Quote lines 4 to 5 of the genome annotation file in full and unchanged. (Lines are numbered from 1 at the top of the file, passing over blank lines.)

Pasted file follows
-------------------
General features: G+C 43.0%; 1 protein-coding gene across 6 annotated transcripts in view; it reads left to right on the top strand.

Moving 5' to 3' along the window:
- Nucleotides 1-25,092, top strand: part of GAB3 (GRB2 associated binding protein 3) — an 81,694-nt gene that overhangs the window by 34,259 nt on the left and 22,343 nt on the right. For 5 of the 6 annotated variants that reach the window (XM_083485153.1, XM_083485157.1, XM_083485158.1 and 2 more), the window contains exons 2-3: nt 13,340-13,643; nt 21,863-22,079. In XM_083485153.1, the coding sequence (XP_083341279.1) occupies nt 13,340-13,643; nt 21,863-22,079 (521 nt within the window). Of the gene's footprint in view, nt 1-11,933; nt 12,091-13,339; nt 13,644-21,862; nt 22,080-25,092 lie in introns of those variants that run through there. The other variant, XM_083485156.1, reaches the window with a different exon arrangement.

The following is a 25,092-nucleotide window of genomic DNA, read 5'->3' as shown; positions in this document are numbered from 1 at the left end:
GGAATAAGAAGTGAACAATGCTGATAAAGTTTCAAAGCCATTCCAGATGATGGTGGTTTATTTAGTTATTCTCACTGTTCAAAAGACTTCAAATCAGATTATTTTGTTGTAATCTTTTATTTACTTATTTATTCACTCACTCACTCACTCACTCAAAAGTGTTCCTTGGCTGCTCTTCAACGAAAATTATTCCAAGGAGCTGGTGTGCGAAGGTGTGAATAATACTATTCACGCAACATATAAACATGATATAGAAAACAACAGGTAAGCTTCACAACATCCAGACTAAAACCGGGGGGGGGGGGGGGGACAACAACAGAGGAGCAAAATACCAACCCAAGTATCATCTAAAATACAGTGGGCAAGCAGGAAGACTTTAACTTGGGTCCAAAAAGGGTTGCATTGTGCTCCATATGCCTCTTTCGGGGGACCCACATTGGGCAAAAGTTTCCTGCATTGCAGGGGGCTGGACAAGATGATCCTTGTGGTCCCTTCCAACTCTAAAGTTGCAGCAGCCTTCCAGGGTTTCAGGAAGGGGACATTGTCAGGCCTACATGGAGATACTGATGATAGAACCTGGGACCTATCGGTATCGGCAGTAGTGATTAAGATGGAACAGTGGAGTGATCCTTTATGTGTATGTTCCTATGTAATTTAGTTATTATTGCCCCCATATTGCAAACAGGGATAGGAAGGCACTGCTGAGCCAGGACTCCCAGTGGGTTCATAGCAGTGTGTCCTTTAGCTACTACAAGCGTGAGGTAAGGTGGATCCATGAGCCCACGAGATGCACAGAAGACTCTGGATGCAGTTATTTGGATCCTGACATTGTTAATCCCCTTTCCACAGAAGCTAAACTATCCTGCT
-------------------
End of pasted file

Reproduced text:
The following is a 25,092-nucleotide window of genomic DNA, read 5'->3' as shown; positions in this document are numbered from 1 at the left end:
GGAATAAGAAGTGAACAATGCTGATAAAGTTTCAAAGCCATTCCAGATGATGGTGGTTTATTTAGTTATTCTCACTGTTCAAAAGACTTCAAATCAGATTATTTTGTTGTAATCTTTTATTTACTTATTTATTCACTCACTCACTCACTCACTCAAAAGTGTTCCTTGGCTGCTCTTCAACGAAAATTATTCCAAGGAGCTGGTGTGCGAAGGTGTGAATAATACTATTCACGCAACATATAAACATGATATAGAAAACAACAGGTAAGCTTCACAACATCCAGACTAAAACCGGGGGGGGGGGGGGGGACAACAACAGAGGAGCAAAATACCAACCCAAGTATCATCTAAAATACAGTGGGCAAGCAGGAAGACTTTAACTTGGGTCCAAAAAGGGTTGCATTGTGCTCCATATGCCTCTTTCGGGGGACCCACATTGGGCAAAAGTTTCCTGCATTGCAGGGGGCTGGACAAGATGATCCTTGTGGTCCCTTCCAACTCTAAAGTTGCAGCAGCCTTCCAGGGTTTCAGGAAGGGGACATTGTCAGGCCTACATGGAGATACTGATGATAGAACCTGGGACCTATCGGTATCGGCAGTAGTGATTAAGATGGAACAGTGGAGTGATCCTTTATGTGTATGTTCCTATGTAATTTAGTTATTATTGCCCCCATATTGCAAACAGGGATAGGAAGGCACTGCTGAGCCAGGACTCCCAGTGGGTTCATAGCAGTGTGTCCTTTAGCTACTACAAGCGTGAGGTAAGGTGGATCCATGAGCCCACGAGATGCACAGAAGACTCTGGATGCAGTTATTTGGATCCTGACATTGTTAATCCCCTTTCCACAGAAGCTAAACTATCCTGCT